> the case, not changeable) and that I can reconfigure DNS proxy
> configuration upon activating and deactivating a tunnel (not
> practical).
> 
> While I understand that WireGuard (the tunnel tech) is intended to be
> simple, I consider this feature necessary on a higher level for normal
> network operation. Make things as simple as possible, but no simpler!
> And in this case, it's just a client GUI that already provides several
> comfort features outside of the core tunnel scope. A DNS proxy would
> well fit in this.
> 
> And yes, this causes more network traffic than necessary in an ideal
> world. But I'm looking for a solution in the existing world, and it's
> only DNS packets, no OS image downloads. Make it correct, and fast; in
> that order.
> 
> -Yves


^ permalink raw reply	[flat|nested] 13+ messages in thread

* Re: Add local DNS forwarder to Windows client
@ 2020-11-11 11:31 Stefan Puch
  0 siblings, 0 replies; 13+ messages in thread
From: Stefan Puch @ 2020-11-11 11:31 UTC (permalink / raw)
  To: wireguard

Hi Yves,

i can reassure you, the problem is not exotic. I had exact the same question in
mind when thinking whether I should move from OpenVPN to Wireguard (I'd like to).

For all people working in home office therse days where they're using some kind
of SOHO router (e.g. Speedport, Fritz!Box, what ever) I like to "push" them the
companies DNS server for the time they are connected without forcing them to
install additional software / python sript, modifying hosts file with static
IPs. Although OpenVPN has many disadvantages, the way it is possible to just
push a search list or name server is very comfortable.

My experiences with tutorial are exactly the same as yours and I (as a non
expert) would like to ask whats the intended solution on windows systems to
include a companies remote DNS server for the (limited) time period connected to
a VPN by leaving the local DNS (mostly handled by the SOHO routers) untouched?

Maybe I missed something, but adding the "DNS" directive to the client
configuration has exactly the behavior Yves elaborated on and so far I didn't
find an alternative solution.

Kind regards
Stefan

> Hello,
>
> I've already used WireGuard to connect to private networks and it's
> quite easy once you figure out how to set it up. (Most tutorials are
> outdated and haven't been updated, new ones haven't been written.) One
> thing that's really missing however is DNS support. All I can do now
> is connect to IP addresses. Names are not resolvable on the other
> side. If I add the "DNS" directive to my client configuration, it
> replaces the local DNS resolver and *all* lookups go to that server
> instead. This isn't working either because I'm on two local networks
> and each has its own local DNS server that can only resolve its own
> local names (and forward the rest to the internet).
>
> Specifying both networks' DNS servers also fails because when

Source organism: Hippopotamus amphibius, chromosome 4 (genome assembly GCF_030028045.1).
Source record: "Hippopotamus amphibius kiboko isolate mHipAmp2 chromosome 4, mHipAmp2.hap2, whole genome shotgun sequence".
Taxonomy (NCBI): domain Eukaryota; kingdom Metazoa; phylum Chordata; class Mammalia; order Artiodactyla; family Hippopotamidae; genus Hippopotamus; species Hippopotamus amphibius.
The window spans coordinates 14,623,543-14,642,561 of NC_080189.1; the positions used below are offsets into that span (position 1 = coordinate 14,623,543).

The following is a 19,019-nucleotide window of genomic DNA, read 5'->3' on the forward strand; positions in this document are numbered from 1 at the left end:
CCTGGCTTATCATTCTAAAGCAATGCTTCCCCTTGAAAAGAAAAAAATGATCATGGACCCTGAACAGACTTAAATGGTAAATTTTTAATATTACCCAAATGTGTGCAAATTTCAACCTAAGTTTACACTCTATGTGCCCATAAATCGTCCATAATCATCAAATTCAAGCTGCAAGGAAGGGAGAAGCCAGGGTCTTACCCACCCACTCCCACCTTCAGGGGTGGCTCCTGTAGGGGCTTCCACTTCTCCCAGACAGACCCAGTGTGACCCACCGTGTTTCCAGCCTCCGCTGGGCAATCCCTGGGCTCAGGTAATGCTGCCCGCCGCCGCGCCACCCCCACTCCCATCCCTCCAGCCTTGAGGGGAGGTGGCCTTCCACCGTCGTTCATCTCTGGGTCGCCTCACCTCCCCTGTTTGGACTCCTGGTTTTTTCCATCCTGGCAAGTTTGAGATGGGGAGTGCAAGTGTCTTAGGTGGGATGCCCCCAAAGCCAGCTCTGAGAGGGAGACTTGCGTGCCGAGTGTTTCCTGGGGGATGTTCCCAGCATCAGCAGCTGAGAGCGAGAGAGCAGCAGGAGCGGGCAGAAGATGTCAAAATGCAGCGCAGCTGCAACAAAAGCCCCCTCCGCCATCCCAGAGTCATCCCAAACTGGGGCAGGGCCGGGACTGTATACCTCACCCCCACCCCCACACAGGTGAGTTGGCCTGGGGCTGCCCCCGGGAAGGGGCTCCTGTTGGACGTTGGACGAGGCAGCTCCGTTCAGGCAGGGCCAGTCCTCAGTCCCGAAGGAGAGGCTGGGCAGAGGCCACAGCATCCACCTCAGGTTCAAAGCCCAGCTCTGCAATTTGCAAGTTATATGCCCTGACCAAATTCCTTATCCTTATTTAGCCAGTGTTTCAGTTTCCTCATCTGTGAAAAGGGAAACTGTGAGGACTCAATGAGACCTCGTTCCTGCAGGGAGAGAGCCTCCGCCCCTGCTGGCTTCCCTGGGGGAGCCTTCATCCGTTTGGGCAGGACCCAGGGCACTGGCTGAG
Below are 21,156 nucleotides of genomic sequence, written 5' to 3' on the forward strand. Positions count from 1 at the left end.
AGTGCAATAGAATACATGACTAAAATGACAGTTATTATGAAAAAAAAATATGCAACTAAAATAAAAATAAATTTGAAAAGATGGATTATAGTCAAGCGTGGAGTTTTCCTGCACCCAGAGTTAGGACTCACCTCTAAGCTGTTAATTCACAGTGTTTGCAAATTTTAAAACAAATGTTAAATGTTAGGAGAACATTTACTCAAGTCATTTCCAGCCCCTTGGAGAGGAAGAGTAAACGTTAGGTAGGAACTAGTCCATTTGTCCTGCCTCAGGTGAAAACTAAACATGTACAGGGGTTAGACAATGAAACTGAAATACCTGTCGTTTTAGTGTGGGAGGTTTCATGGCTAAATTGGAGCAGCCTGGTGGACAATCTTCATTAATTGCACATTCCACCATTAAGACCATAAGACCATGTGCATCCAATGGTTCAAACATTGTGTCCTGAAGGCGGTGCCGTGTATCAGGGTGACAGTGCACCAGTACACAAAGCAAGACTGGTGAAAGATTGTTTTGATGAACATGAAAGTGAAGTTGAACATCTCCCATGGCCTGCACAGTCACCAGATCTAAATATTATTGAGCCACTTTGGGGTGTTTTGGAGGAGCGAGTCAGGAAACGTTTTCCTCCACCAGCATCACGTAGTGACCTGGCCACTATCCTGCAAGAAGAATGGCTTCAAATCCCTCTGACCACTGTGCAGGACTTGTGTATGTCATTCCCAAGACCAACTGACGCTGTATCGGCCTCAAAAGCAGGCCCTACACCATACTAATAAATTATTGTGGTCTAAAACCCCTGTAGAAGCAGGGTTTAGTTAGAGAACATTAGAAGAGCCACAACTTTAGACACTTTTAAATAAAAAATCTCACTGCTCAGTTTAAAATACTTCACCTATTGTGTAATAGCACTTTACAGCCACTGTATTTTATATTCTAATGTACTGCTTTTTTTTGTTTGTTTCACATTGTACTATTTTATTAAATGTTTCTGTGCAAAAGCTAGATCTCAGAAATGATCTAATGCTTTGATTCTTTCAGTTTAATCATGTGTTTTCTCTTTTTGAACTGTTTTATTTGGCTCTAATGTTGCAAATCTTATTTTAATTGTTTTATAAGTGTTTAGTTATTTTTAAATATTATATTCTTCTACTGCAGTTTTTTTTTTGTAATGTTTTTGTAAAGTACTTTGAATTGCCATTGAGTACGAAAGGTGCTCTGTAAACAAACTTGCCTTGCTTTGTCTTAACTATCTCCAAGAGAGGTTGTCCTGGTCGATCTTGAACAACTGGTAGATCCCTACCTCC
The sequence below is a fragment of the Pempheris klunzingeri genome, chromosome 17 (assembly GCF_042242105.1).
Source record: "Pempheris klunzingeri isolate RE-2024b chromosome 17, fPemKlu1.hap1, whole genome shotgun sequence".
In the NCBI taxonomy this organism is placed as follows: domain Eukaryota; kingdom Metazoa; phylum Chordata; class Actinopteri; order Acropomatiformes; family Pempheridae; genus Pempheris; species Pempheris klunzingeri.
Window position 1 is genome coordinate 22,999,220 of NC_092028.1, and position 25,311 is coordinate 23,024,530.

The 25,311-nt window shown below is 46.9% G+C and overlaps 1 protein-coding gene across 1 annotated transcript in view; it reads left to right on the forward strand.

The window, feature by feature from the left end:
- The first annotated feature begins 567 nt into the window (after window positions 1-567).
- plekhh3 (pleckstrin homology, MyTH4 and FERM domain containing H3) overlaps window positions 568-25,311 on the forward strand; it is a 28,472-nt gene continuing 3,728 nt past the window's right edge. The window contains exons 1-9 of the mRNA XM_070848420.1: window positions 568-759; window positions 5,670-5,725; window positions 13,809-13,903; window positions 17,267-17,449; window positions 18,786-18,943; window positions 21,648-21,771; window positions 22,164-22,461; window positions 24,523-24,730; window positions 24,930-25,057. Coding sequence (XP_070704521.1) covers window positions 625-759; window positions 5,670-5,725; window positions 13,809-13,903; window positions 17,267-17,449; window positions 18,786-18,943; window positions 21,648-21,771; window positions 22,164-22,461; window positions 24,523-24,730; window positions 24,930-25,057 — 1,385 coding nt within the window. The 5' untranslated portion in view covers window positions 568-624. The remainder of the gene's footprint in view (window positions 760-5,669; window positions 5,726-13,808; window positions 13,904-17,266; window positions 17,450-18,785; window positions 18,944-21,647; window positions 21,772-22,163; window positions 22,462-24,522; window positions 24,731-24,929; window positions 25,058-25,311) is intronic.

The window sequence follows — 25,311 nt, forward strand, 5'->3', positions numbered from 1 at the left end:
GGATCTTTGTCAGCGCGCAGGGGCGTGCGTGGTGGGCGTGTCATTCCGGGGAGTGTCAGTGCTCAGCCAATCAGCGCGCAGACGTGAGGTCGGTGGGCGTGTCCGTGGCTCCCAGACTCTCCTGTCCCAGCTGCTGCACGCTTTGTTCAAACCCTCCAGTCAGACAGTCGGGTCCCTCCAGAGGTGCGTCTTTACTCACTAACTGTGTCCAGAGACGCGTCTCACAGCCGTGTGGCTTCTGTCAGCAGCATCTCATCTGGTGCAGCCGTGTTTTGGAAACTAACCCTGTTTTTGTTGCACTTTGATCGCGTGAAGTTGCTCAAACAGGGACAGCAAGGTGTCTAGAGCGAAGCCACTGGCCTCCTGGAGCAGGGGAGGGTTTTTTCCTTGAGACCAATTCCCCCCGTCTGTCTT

> resolving a name, one of them is chosen at random (and the other one
> isn't regarded) and then you won't be able to resolve some of the
> names some of the time. This is also very frustrating. And it wouldn't
> scale to multiple active tunnels.
>
> The solution I've read about is to set up a local DNS forwarder that
> can be configured so that it uses multiple servers and queries each of
> them and returns only a positive response. This way it could query
> both local LAN DNS servers and for local names, only one of them would
> resolve the name. This is a bit complicated to do if you're not
> permanently connected to a VPN, or if you move from one local DHCP
> network to another (like with a laptop). And it requires additional
> software, setup and configuration, and probably intensive maintenance
> and care. All of this makes WireGuard a pretty ugly alternative to
> OpenVPN where all of this already works. Despite all the disadvantages
> of OpenVPN.
>
> I'm asking if it's possible to integrate such a local DNS forwarder
> into the Windows client application. I imagine it would start up
> automatically once the first tunnel is activated. And it would replace
> the local system's DNS server setting for as long as it's active (like
> the tunnel-configured DNS server already does). And it would query the
> original locally configured DNS server and all configured DNS servers
> for the active tunnels. It would then be able to resolve local names
> and tunnel-remote names without any additional work on the user end.
> The user wouldn't have to perform many complex tasks upon activating
> or deactivating a tunnel. This would make WireGuard be as simple and
> productive as I believe it was intended to be (but isn't yet).
>
> This probably stops working as soon as other VPN software is used in
> parallel, but the current "DNS" setting has the same limitation, it's
> better than nothing and most of the time, you only run a single VPN
> software.
>
> Please let me know what you think of it.
>
> -Yves


^ permalink raw reply	[flat|nested] 13+ messages in thread

end of thread, other threads:[~2020-11-15 21:43 UTC | newest]

Thread overview: 13+ messages (download: mbox.gz / follow: Atom feed)
-- links below jump to the message on this page --
2020-11-03 10:31 Add local DNS forwarder to Windows client Yves Goergen
2020-11-10  8:14 ` Tomcsanyi, Domonkos
2020-11-10  8:44   ` Der PCFreak
2020-11-10 15:38     ` Yves Goergen
2020-11-10 16:04       ` Matthias Urlichs
2020-11-10 18:08       ` Lech Perczak
2020-11-15 18:42         ` Yves Goergen
2020-11-15 21:10           ` Matthias Urlichs
2020-11-15 21:43           ` "Tomcsányi, Domonkos"
2020-11-11  7:36       ` Der PCFreak
     [not found]   ` <CADJb3qTGhm8a=aAA8_6ZgEHHFyBZyOch_GRBkC1p4yym28fN-Q@mail.gmail.com>
2020-11-10 10:47     ` Fwd: " Yves Goergen
2020-11-10 22:24     ` Tomcsanyi, Domonkos
2020-11-11 11:31 Stefan Puch